2017 Photo Contest, Nature, 2nd prize

Pandas Gone Wild


Ami Vitale

National Geographic

30 October, 2015

Ye Ye, a 16-year-old giant panda, lies in a training enclosure at the Wolong reserve, Sichuan, China. Her cub, Hua Yan was released into the wild after three years of training.

Once endangered, the giant panda is now considered vulnerable, meaning at lower risk of extinction. China’s efforts to eliminate poaching and to protect the panda’s habitat played a large role in increasing numbers. Two-thirds of the world’s wild pandas live in nature reserves in the bamboo-rich forests above the Sichuan Basin. The original decline of the species was attributed in part to the disappearance of bamboo, the panda’s principle food, as forests were converted to farmland. China’s restoration of the animal’s habitat has led to an increase in geographic range, and animals bred in captivity are now being reintroduced to the wild. Pandas living in captivity need to undergo training to learn how to cope in the wild. The China Conservation and Research Center for the Giant Panda oversees three panda bases in Sichuan, dedicated to reintroducing the bears to nature: Bifengxia, Dujiangyan and Wolong.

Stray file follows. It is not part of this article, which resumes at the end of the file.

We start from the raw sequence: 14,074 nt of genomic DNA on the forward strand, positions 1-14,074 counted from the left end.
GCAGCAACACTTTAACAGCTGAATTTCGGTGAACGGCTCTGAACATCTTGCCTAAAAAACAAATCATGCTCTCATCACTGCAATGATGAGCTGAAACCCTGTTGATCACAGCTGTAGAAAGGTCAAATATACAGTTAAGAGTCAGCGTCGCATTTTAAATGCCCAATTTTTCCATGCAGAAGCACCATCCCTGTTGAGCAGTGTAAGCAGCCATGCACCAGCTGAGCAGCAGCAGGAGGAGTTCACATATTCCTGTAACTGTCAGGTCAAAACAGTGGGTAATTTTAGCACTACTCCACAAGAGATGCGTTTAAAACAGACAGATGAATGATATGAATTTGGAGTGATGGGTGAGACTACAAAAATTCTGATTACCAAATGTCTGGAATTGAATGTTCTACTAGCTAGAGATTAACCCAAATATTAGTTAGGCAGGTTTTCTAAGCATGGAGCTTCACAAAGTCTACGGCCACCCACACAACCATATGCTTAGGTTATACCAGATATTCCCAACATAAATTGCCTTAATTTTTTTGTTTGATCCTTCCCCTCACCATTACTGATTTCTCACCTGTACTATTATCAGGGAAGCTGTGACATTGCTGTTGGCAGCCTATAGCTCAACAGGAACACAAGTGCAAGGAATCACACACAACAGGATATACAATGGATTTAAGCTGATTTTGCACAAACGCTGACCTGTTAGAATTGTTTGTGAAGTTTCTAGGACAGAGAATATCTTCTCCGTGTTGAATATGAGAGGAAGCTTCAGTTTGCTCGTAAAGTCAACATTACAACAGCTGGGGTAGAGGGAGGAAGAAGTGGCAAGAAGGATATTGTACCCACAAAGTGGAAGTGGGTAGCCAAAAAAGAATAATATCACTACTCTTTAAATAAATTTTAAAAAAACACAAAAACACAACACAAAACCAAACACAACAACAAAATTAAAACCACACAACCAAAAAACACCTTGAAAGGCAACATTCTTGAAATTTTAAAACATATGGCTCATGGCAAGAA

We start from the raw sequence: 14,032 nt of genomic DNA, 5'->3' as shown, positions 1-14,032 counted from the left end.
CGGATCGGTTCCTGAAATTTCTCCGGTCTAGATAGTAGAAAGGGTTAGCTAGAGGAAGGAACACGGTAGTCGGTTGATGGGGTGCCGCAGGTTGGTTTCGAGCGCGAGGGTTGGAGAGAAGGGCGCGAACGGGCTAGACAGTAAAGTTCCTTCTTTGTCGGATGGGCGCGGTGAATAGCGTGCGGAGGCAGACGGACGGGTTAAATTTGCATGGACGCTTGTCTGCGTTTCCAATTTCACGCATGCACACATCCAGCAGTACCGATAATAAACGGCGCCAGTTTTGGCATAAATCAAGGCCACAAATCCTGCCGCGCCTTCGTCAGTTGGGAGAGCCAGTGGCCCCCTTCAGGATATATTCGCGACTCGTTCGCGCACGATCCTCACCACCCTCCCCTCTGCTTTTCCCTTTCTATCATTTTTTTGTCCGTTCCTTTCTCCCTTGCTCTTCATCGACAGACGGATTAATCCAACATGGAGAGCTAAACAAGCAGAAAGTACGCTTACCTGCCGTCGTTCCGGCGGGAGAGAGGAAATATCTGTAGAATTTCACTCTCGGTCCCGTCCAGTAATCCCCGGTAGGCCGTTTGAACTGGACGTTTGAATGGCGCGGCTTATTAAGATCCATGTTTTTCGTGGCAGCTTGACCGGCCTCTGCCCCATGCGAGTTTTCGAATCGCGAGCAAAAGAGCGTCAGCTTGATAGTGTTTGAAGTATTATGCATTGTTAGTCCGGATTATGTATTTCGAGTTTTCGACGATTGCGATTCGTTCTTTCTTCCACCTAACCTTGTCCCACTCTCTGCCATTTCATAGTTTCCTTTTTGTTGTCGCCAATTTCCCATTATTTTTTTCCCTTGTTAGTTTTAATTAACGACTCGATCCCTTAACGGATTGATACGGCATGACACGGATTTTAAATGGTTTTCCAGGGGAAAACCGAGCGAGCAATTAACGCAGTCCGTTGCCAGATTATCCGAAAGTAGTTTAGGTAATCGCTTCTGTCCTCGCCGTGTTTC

About the photographer

Ami Vitale

She has lived in mud huts and war zones, contracted malaria, and donned a panda suit—all in keeping with her philosophy of “living the story.” She is an Ambassador for Nikon and...

Technical information

Shutter Speed
Focal length
16.0 mm
Nikon D7100

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